Suggest Readings:

Novels

  • Burmese Days (1934)
  • A Clergyman’s Daughter (1935)
  • Keep the Aspidistra Flying (1936)
  • Coming Up for Air (1939)
  • Animal Farm (1945)
  • Nineteen Eighty-Four (1949)

Books based on personal experiences

  • Down and Out in Paris and London (1933)
  • The Road to Wigan Pier (1937)
  • Homage to Catalonia (1938)

Essays

  • “The Spike” (1931)
  • “A Nice Cup of Tea” (1946)
  • “A Hanging” (1931)
  • “Shooting an Elephant” (1936)
  • “Charles Dickens” (1939)
  • “Boys’ Weeklies” (1940)
  • “Inside the Whale” (1940)
  • “The Lion and The Unicorn: Socialism and the English Genius” (1941)
  • “Wells, Hitler and the World State” (1941)
  • “The Art of Donald McGill” (1941)
  • “Looking Back on the Spanish War” (1943)
  • “W. B. Yeats” (1943)
  • “Benefit of Clergy: Some notes on Salvador Dali” (1944)
  • “Arthur Koestler” (1944)
  • “Notes on Nationalism” (1945)
  • “How the Poor Die” (1946)
  • “Politics vs. Literature: An Examination of Gulliver’s Travels” (1946)
  • “Politics and the English Language” (1946)
  • “Second Thoughts on James Burnham” (1946)
  • “Decline of the English Murder” (1946)
  • “Some Thoughts on the Common Toad” (1946)
  • “A Good Word for the Vicar of Bray” (1946)
  • “In Defence of P. G. Wodehouse” (1946)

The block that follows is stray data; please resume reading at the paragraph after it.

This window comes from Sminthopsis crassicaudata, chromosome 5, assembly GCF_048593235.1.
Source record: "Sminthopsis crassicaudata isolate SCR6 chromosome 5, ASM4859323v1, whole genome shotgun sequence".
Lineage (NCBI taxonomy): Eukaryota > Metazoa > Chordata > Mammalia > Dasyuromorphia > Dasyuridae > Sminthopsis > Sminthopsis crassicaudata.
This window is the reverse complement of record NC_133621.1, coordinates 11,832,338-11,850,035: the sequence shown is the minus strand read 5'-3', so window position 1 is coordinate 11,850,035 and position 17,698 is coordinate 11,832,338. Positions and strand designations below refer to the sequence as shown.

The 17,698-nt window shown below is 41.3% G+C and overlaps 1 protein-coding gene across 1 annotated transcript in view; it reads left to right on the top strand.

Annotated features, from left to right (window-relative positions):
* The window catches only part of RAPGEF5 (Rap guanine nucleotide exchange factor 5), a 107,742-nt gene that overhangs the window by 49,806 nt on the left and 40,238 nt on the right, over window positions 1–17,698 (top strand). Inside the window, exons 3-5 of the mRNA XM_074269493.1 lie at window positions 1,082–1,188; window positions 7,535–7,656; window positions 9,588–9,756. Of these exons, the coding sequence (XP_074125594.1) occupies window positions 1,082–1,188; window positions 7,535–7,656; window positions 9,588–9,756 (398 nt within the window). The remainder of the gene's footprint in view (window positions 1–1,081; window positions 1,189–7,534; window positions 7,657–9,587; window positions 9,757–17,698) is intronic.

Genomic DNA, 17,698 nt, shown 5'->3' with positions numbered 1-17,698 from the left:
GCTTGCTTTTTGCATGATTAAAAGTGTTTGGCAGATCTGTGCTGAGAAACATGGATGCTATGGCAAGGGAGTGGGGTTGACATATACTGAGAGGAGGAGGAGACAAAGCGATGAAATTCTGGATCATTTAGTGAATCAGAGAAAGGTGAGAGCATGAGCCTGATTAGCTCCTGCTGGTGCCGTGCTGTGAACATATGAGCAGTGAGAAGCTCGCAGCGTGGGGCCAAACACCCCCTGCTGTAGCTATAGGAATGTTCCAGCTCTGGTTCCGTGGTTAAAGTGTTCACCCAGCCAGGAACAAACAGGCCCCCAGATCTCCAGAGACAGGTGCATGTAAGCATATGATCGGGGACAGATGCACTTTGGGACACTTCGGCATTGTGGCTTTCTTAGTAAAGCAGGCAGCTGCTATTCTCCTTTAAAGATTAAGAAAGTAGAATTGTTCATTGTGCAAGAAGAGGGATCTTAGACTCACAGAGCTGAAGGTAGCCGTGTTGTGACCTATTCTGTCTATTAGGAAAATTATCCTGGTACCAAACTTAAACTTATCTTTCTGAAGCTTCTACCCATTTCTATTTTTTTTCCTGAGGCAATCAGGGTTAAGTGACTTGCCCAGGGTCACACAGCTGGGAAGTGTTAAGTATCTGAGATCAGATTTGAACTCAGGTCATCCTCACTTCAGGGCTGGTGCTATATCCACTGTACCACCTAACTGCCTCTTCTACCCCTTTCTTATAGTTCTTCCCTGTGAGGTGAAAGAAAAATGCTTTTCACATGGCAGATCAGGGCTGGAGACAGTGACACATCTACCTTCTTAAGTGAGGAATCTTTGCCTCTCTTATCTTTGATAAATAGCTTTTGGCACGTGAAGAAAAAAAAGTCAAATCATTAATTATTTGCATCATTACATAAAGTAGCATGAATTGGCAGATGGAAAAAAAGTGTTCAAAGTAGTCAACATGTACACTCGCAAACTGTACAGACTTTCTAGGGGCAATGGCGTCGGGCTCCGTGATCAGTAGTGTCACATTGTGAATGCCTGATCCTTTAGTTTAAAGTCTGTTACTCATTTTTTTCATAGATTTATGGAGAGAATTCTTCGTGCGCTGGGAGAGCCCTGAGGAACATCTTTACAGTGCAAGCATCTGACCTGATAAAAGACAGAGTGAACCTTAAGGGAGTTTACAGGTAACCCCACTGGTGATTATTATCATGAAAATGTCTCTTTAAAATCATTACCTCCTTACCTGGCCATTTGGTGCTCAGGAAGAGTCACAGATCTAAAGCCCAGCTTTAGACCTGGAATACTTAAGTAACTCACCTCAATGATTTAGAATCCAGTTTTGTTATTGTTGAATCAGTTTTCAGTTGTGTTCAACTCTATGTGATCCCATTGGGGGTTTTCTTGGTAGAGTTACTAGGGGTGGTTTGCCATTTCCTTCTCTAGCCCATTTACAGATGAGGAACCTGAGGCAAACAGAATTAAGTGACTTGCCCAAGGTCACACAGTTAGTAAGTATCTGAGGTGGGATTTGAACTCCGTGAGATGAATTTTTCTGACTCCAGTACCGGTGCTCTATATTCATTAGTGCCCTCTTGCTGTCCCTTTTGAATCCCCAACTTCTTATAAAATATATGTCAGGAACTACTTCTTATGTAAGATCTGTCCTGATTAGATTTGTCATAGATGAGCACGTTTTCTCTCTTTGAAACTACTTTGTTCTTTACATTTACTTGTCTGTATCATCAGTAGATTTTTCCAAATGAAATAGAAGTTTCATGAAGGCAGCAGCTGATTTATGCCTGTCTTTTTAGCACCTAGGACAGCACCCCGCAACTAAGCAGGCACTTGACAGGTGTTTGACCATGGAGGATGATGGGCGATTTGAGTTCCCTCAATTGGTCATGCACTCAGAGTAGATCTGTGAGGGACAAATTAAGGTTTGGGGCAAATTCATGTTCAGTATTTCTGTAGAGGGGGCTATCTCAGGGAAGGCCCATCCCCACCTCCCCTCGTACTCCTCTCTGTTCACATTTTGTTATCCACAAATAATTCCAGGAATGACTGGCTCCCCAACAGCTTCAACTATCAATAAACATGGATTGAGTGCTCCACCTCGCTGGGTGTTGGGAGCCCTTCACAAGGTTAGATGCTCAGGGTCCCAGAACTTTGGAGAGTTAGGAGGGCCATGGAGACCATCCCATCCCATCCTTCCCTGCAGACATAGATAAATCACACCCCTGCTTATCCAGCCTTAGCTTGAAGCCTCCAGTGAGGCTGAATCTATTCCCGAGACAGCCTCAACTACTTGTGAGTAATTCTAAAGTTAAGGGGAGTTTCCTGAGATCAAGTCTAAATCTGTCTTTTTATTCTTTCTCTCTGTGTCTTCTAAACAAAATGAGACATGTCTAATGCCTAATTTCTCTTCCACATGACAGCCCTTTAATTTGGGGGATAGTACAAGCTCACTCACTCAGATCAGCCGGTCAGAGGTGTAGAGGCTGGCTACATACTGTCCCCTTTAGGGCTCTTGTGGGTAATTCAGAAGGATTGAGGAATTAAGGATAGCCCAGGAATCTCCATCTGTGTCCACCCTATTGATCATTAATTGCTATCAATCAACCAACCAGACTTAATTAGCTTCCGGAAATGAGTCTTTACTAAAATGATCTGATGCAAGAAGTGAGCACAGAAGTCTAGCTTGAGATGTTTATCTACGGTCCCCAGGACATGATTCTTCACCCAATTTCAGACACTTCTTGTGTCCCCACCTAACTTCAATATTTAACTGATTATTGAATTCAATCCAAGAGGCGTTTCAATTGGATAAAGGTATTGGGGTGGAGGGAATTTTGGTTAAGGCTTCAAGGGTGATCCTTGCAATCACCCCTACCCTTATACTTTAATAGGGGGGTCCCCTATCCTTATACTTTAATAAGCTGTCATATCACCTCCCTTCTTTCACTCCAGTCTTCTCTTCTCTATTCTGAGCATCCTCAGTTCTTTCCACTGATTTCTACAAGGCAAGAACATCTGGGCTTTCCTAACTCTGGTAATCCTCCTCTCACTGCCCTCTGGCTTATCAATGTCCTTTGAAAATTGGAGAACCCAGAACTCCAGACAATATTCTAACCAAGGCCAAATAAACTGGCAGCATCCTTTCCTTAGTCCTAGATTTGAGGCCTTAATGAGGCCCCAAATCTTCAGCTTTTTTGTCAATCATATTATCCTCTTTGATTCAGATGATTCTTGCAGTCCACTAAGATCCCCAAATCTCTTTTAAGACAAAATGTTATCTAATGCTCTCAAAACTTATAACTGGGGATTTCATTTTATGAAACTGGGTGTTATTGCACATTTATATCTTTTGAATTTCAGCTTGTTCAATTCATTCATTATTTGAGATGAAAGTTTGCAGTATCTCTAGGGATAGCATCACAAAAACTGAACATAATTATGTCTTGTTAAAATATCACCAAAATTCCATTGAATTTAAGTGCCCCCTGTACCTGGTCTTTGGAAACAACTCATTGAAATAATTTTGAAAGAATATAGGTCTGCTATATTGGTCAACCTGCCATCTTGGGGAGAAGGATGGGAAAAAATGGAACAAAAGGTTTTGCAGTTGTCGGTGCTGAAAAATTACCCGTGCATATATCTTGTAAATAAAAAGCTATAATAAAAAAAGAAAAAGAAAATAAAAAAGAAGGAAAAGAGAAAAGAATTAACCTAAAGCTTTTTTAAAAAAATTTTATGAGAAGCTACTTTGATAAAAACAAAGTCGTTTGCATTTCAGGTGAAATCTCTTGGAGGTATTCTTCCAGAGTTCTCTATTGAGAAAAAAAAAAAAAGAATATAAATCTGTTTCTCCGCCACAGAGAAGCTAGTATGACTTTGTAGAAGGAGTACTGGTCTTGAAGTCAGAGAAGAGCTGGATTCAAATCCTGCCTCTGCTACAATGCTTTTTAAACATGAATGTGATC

• “Why I Write” (1946)
  • “The Prevention of Literature” (1946)
  • “Such, Such Were the Joys” (1946)
  • “Lear, Tolstoy and the Fool” (1947)
  • “Reflections on Gandhi” (1949)
  • “Bookshop Memories” (1936)
  • “The Moon Under Water” (1946)
  • “Rudyard Kipling” (1942)
  • “Raffles and Miss Blandish” (1944)

Poems

  • “Romance”
  • “A Little Poem”
  • “Awake! Young Men of England”
  • “Kitchener”
  • “Our Minds are Married, But we are Too Young”
  • “The Pagan”
  • “The Lesser Evil”
  • “Poem from Burma”

Bibliography

“George Orwell.” BBC. 3 Aug. 2008 <http://http://www.bbc.co.uk/history/historic_figures/orwell_george.shtml&gt;.

Orwell, George, and Erich Fromm. 1984. New York: Signet Classics, 1950.

Orwell, George. Burmese Days. New York: Harvest Books, 1974.

Orwell, George. “http://www.netcharles.com/orwell/essays/shootelephant.htm.&#8221; Shooting an Elephant. 1935. 3 Aug. 2008 <http://http://www.netcharles.com/orwell/essays/shootelephant.htm&gt;.

Orwell, George. “http://www.online-literature.com/orwell/888/.&#8221; A hanging. <http://http://www.online-literature.com/orwell/888/&gt;.

Orwell, George, Russell Baker, and C. M. Woodhouse. Animal Farm. New York: Signet Classics, 1996.